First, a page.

Cameras Show Amazing Wildlife Living in Chernobyl


Cameras on the Ukrainian side of the Chernobyl Exclusion Zone has begun to provide fascinating images showing the lives of the various animals that have made their home in the contaminated landscape.

The cameras will be in position throughout the year at 84 different locations to allow scientists to record which animals pass by and as much more information about them as they can see, such as where they make their homes.

Early results

In the first four months of operation, the team have seen more than 10,000 images of animals that seems to suggest the 30km zone that was established just after the disaster in April 1986 is now a rich home to wildlife.  The zone was established after the reactor explosion that ejected radioactive material into the area as well as high into the atmosphere.

The network of cameras will allow scientists to make informed decisions about which species to then fit with collars to check the level of radioactivity in the area.  Project leader Mike Wood from the University of Salford in the UK said that the aim of the project was to find animals that moved across different parts of the contaminated area and this would most likely be larger animals such as wolves.

One of the species that seems to have adapted well to life in the zone is the Przewalski’s Horse.  They have been seen on the cameras moving around in quite large groups.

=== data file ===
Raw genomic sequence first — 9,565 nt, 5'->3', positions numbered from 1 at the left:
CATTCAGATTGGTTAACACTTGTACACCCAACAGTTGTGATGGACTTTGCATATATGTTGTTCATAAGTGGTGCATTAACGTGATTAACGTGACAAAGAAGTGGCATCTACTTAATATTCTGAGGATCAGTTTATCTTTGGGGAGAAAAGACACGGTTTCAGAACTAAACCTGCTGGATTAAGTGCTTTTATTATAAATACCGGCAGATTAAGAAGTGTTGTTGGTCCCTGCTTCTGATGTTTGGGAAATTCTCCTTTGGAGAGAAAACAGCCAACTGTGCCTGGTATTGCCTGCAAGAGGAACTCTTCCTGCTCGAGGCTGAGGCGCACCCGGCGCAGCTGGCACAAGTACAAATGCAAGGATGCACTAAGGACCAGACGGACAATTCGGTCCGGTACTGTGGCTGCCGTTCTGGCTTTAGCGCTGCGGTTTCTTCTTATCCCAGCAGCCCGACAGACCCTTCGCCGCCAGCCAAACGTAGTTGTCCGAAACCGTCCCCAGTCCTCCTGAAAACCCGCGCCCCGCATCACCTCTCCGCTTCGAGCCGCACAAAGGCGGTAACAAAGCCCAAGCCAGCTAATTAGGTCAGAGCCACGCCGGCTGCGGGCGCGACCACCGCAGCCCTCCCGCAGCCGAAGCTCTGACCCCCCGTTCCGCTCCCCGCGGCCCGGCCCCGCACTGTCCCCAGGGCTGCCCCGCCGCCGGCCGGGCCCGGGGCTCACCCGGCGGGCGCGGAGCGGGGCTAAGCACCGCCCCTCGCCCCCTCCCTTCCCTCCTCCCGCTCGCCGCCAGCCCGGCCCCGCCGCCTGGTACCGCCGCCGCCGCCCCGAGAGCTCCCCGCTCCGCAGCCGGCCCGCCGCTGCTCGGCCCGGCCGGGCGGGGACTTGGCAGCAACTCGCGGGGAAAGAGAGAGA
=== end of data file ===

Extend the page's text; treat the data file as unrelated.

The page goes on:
The project will last for five years and is part of the Transfer, Exposure, Effect or Tree that aims to ‘reduce uncertainty in estimating the risk to both humans and wildlife associated with exposure to radioactivity’ as well as reduce unnecessary conservatism in these risk calculation.  Most of the work will be carried out inside the Chernobyl Exclusion Zone (CEZ).

Late last year, one of Dr Wood’s colleagues in Ukraine, Sergey Gaschak, captured what is thought to be the first photographic evidence of brown bears within the exclusion zone.  But one glimpse of such an animal isn’t enough to consider them for fitment with collars.

Fitting collars to smaller animals such as foxes also has a disadvantage due to the size of the battery back that they can accommodate.  On the turn side, catching larger animals is a far more complicated matter and would need a trained marksman as well as the special permits needed to conduct the trapping.

Currently the team are favouring using bait to trap the animals into cages and then fit the collars before being assessed by a vet and rereleased.


One surprising problem within the CEZ is illegal poaching and cameras have already captured one elk who had a narrow escape from a poacher.  Their activity would also have a bearing on the choice of species the team would select for the collars because if the animal were killed, all the data it had collected would also be lost.

Natural predators too have an impact on choices – for example, there are lynx in the area who will hunt naturally other species.  Use of the camera traps are vital in helping the team select which animals have the best chance of surviving long enough to provide the necessary data.


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